Mr. Anderson and Mr. Durban, after a quick glance, drew back

"Those are hippopotami!" exclaimed the old elephant man. "Good
hunting, if you don't care what you shoot, but not much sport in it.
It will be some time yet before we see any elephants, boys."

Ned was rather chagrined at his mistake, but the African travelers
told him that any one, not familiar with the country, would have
made it, especially in looking down from a great height.

They sailed along about half a mile above the earth, Tom gradually
increasing the speed of the ship, as he found the machinery to be
working well. Dinner was served as they were crossing a high grassy
plateau, over which could be seen bounding a number of antelopes.

"Some of those would go good for a meal," said Mr. Durban, after a
pause during which he watched the graceful creatures.

"Then we'll go down and get some for supper," decided Tom, for in
that hot climate it was impossible to carry fresh meat on the

Accordingly, the Black Hawk was sent down, and came to rest in a
natural clearing on the edge of the jungle. After waiting until the
fierce heat of noonday was over, the travelers got out their rifles
and, under the leadership of Mr. Durban and Mr. Anderson, who was
also an experienced hunter, they set off.

Game was plentiful, but as they could only eat a comparatively small
quantity, and as it would not keep, they only shot what they needed.
Tom had his electric rifle, but hesitated to use it, as Mr. Durban
and Mr. Anderson had each already bowled over a fine buck.

However, a chance came most unexpectedly, for, as they were passing
along the banks of a little stream, which was almost hidden from
view by thick weeds and rank grass, there was a sudden commotion in
the bushes, and a fierce wild buffalo sprang out at the party.

There are few animals in Africa more dreaded by hunters than the
wild buffalo, for the beast, with its spreading sharp horns is a
formidable foe, and will seldom give up the attack until utterly
unable to move. They are fierce and relentless.

"Look out!" yelled Mr. Durban. "To cover, everybody! If that beast
gets after you it's no fun! You and I will fire at him, Mr. Anderson!"

Mr. Durban raised his rifle, and pulled the trigger, but, for some
reason, the weapon failed to go off. Mr. Anderson quickly raised
his, but his foot slipped in a wet place and he fell. At that moment
the buffalo, with a snort of rage, charged straight for the fallen man.

"Tom! your electric rifle!" yelled Ned Newton, but he need not have
done so, for the young inventor was on the alert.

Taking instant aim, and adjusting his weapon for the heaviest
charge, Tom fired at the advancing beast. The result was the same as
in the case of the whale, the buffalo seemed to melt away. And it
was stopped only just in time, too, for it was close to the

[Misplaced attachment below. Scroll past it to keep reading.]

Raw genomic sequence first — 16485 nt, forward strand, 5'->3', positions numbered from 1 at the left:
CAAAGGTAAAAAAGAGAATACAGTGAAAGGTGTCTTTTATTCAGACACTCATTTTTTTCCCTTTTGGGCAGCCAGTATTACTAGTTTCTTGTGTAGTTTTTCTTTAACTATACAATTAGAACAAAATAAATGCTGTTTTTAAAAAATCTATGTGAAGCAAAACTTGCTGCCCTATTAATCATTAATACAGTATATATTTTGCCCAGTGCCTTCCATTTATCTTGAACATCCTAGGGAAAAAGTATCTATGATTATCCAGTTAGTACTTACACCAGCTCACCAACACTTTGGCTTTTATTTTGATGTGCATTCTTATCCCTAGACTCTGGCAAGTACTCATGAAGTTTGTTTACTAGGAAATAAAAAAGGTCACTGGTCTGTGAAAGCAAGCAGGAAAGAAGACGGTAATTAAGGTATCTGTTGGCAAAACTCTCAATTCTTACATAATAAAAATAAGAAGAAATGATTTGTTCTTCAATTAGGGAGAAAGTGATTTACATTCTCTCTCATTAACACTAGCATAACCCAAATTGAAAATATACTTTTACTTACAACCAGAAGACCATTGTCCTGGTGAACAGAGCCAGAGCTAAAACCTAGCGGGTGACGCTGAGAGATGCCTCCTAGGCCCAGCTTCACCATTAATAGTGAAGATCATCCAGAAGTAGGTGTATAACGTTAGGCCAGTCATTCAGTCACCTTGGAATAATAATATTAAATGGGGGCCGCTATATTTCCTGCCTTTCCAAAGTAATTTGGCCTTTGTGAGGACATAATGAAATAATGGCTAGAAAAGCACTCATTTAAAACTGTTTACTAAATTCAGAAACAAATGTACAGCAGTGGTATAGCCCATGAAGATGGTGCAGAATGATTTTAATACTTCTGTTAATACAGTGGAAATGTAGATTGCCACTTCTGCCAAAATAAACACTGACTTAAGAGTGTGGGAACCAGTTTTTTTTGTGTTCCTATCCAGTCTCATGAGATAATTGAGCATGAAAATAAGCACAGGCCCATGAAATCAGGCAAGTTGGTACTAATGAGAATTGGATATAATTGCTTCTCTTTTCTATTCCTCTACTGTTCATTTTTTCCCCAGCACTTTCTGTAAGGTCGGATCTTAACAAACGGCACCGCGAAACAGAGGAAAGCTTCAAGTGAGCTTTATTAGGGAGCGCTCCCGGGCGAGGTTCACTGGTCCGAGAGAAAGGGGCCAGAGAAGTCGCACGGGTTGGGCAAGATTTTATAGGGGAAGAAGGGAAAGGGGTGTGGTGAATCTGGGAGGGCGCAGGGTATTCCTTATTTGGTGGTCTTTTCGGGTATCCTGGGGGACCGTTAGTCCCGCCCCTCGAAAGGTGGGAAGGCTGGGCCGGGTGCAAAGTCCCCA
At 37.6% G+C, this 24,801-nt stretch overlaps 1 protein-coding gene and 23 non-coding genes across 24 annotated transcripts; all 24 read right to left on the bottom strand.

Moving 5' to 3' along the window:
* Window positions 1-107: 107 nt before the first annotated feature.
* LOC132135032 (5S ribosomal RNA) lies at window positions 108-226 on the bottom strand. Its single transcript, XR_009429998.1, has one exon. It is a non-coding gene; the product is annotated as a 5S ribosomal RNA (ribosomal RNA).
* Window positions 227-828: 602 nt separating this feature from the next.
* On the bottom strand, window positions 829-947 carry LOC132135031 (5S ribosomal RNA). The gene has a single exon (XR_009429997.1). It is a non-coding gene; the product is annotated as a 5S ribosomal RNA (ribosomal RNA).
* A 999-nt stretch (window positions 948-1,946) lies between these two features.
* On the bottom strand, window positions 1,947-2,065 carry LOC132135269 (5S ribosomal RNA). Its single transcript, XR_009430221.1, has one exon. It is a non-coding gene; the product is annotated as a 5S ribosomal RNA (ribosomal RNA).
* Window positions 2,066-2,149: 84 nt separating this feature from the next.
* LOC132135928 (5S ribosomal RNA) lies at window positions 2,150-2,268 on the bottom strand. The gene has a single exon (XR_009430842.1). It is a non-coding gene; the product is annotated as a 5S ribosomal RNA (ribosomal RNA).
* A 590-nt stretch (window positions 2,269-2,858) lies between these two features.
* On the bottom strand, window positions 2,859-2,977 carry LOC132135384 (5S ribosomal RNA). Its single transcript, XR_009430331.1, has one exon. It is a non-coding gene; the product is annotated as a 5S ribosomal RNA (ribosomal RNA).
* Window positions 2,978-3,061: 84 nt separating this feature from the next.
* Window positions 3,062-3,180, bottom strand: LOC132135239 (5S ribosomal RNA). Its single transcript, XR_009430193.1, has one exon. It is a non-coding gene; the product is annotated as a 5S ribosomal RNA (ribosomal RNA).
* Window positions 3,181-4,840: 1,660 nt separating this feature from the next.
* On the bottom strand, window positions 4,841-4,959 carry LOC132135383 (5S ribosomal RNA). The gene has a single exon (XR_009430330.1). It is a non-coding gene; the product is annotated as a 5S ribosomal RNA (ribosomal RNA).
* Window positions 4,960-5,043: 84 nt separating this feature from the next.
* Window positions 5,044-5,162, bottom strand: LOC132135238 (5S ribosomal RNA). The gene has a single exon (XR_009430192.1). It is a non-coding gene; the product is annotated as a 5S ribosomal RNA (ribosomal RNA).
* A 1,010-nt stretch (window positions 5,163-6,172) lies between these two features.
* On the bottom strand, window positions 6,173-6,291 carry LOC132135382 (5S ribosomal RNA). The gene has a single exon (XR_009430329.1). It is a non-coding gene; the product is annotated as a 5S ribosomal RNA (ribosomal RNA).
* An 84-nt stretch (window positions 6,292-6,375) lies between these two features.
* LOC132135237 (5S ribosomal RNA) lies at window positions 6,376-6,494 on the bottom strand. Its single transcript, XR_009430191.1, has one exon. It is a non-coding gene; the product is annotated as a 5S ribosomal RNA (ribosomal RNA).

prostrate Mr. Anderson, who had sprained his ankle slightly, and
could not readily rise.

It was all over in a few seconds, but it was a tense time while it

"You saved my life again, Tom Swift," said Mr. Anderson, as he
limped toward our hero. "Once on Earthquake Island, and again now. I
shan't forget it," and he shook hands with the young inventor.

The others congratulated Tom on his quick shot, and Mr. Damon, as
usual blessed everything in sight, and the electric rifle

They went back to the airship, taking the fresh meat with them, but
on account of the injury to Mr. Anderson's ankle could not make
quick progress, so that it was almost dusk when they reached the

"Well, we'll have supper, and then start off," proposed Tom, "I
don't think it would be wise to remain on the ground so near the

"No' it's safer in the air," agreed Mr. Durban. The meal was much
enjoyed, especially the fresh meat, and, after it was over, Tom took
his place in the pilot house to start the machinery, and send the
airship aloft.

The motor hummed and throbbed, and the gas hissed into the bag, for
the ground was not level enough to permit of a running start by
means of the planes. Lights gleamed from the Black Hawk and the big
search-lantern in front cast a dazzling finger of light into the
black forest.

"Well, what are you waiting for?" called Ned, who heard the
machinery in motion, but who could not feel the craft rising. "Why
don't you go up, Tom?"

"I'm trying to," answered the young inventor. "Something seems to be
the matter." He pulled the speed lever over a few more notches, and
increased the power of the gas machine. Still the Black Hawk did not

"Bless my handkerchief box!" cried Mr. Damon, "what's the matter?"

"I don't know," answered Tom. "We seem to be held fast."

He further increased the speed of the propellers, and the gas
machine was set to make vapor at its fullest capacity, and force it
into the bag. Still the craft was held to the earth.

"Maybe the gas has no effect in this climate," called Ned.

"It can't be that," replied Tom. "The gas will operate anywhere. It
worked all right today."